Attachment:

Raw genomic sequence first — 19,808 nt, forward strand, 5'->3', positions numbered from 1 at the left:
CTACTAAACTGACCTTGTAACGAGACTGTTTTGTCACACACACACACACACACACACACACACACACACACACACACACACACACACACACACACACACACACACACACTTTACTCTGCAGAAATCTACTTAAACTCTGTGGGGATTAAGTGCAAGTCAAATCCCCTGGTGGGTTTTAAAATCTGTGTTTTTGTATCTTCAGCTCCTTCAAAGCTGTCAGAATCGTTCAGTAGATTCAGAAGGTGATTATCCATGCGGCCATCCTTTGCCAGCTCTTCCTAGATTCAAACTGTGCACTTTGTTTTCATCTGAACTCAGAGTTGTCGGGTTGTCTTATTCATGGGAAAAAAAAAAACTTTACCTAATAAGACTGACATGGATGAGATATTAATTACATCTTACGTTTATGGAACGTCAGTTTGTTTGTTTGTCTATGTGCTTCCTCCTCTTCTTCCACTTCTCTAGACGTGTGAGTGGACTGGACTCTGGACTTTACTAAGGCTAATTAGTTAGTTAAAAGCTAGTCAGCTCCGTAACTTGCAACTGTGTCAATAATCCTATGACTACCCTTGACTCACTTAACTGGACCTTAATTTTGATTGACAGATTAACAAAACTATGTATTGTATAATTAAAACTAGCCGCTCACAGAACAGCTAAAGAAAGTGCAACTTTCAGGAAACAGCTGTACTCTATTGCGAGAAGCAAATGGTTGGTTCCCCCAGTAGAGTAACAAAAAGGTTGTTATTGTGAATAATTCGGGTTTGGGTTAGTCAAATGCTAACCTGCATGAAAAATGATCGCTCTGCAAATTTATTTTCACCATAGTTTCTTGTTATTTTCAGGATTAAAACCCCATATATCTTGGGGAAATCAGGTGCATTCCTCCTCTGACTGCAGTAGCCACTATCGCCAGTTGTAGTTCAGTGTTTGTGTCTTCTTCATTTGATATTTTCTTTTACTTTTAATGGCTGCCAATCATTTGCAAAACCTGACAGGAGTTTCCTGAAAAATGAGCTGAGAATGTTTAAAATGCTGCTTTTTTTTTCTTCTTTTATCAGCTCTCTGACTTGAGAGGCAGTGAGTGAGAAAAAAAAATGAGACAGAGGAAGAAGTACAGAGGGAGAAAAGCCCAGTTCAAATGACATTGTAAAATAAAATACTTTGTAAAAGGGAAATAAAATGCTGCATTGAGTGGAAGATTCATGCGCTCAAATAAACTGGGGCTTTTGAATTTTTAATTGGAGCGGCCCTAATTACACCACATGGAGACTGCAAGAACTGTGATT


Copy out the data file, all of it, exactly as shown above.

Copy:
Raw genomic sequence first — 19,808 nt, forward strand, 5'->3', positions numbered from 1 at the left:
CTACTAAACTGACCTTGTAACGAGACTGTTTTGTCACACACACACACACACACACACACACACACACACACACACACACACACACACACACACACACACACACACACACTTTACTCTGCAGAAATCTACTTAAACTCTGTGGGGATTAAGTGCAAGTCAAATCCCCTGGTGGGTTTTAAAATCTGTGTTTTTGTATCTTCAGCTCCTTCAAAGCTGTCAGAATCGTTCAGTAGATTCAGAAGGTGATTATCCATGCGGCCATCCTTTGCCAGCTCTTCCTAGATTCAAACTGTGCACTTTGTTTTCATCTGAACTCAGAGTTGTCGGGTTGTCTTATTCATGGGAAAAAAAAAAACTTTACCTAATAAGACTGACATGGATGAGATATTAATTACATCTTACGTTTATGGAACGTCAGTTTGTTTGTTTGTCTATGTGCTTCCTCCTCTTCTTCCACTTCTCTAGACGTGTGAGTGGACTGGACTCTGGACTTTACTAAGGCTAATTAGTTAGTTAAAAGCTAGTCAGCTCCGTAACTTGCAACTGTGTCAATAATCCTATGACTACCCTTGACTCACTTAACTGGACCTTAATTTTGATTGACAGATTAACAAAACTATGTATTGTATAATTAAAACTAGCCGCTCACAGAACAGCTAAAGAAAGTGCAACTTTCAGGAAACAGCTGTACTCTATTGCGAGAAGCAAATGGTTGGTTCCCCCAGTAGAGTAACAAAAAGGTTGTTATTGTGAATAATTCGGGTTTGGGTTAGTCAAATGCTAACCTGCATGAAAAATGATCGCTCTGCAAATTTATTTTCACCATAGTTTCTTGTTATTTTCAGGATTAAAACCCCATATATCTTGGGGAAATCAGGTGCATTCCTCCTCTGACTGCAGTAGCCACTATCGCCAGTTGTAGTTCAGTGTTTGTGTCTTCTTCATTTGATATTTTCTTTTACTTTTAATGGCTGCCAATCATTTGCAAAACCTGACAGGAGTTTCCTGAAAAATGAGCTGAGAATGTTTAAAATGCTGCTTTTTTTTTCTTCTTTTATCAGCTCTCTGACTTGAGAGGCAGTGAGTGAGAAAAAAAAATGAGACAGAGGAAGAAGTACAGAGGGAGAAAAGCCCAGTTCAAATGACATTGTAAAATAAAATACTTTGTAAAAGGGAAATAAAATGCTGCATTGAGTGGAAGATTCATGCGCTCAAATAAACTGGGGCTTTTGAATTTTTAATTGGAGCGGCCCTAATTACACCACATGGAGACTGCAAGAACTGTGATT